Once upon a time in Provence (Naguère en Provence) there weren't many peasants without a goat, and goats commonly wandered in the streets of the villages. Early in the mornings, the local shepherds arrived in town and set up in the squares with their milk goats, crying Bouen lach fresc!, which is Bon lait frais! or "Good fresh milk".
Later in the day the shepherds returned to sell their recuites* and lait caillé (curdled milk), calling out "Lei broussos de Rove!", "brousses" being a whole-milk goat cheese with a great reputation from a Provençal race of goats called "La Rove".
(The image here is above the doorway of the Cabro d'Or hotel-restaurant in Carcès.)
But if the peasants have at least one goat at the farm, there's always one that they can never catch: the Cabro d'Or. Most of the old folks have personally seen this Golden Goat at some time in the past, near a grotto, on a nearby hilltop, at the edge of a spring or just disappearing behind a tree at the edge of a clearing.
The elusive Cabro d'Or has never been caught, as much as it's been chased. For only the Cabro d'Or knows where the Templiers treasure is buried, and the one who catches the golden goat will claim the treasure.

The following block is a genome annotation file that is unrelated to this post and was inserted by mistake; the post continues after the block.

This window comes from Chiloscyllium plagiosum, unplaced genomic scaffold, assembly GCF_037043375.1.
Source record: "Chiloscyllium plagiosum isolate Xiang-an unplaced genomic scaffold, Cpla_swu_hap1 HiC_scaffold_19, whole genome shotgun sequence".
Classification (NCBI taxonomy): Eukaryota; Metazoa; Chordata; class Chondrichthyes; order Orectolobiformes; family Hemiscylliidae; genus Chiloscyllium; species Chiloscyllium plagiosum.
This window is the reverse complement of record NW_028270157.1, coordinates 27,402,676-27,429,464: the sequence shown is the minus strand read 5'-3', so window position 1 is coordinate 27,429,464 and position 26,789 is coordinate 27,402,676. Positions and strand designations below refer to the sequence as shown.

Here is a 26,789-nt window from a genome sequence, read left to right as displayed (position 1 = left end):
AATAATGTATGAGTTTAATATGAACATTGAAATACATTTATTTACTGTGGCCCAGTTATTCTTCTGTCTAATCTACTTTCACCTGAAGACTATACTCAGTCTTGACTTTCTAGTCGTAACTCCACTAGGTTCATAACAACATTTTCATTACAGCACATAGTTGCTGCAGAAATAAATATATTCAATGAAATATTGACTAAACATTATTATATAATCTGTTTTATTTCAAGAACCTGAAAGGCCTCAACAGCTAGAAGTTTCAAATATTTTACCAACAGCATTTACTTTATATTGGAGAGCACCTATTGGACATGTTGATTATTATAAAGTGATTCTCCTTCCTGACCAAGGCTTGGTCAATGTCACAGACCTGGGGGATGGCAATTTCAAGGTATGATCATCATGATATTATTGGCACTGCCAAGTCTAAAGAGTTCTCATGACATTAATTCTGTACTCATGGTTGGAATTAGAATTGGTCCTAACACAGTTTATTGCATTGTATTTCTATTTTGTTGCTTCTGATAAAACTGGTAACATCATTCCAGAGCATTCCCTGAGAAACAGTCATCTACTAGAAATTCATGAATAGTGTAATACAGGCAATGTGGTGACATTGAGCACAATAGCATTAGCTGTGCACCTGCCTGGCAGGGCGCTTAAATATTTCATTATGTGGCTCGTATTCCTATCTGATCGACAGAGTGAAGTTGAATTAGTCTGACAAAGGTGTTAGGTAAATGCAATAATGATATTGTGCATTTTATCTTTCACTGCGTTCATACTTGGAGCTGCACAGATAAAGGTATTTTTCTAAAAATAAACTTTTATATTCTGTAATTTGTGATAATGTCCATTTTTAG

The legend of the Cabro d'Or goes back to the time of the Saracens. In the village of Carcès, the story is told during evenings of the full moon or when the Mistral is blowing. At times like these, the silhouette of a rove is sometimes seen in the stones of the old chateau on the hilltop, and it's thought the Templiers treasure is buried somewhere beneath.
At the Hermitage of St Ferrél overlooking the village of Lorgues, there was once a temple dedicated to the chève d'or and the hilltop still retains the name. Part of the local legend there was that the chève d'or tempted Saint Ferréol.
* recuites is the "petit-lait" milk remaining after making the cheese, that's re-cooked at low temperature to produce the granular fromage blanc.
Primary source: Carcès office de tourisme pamphlet.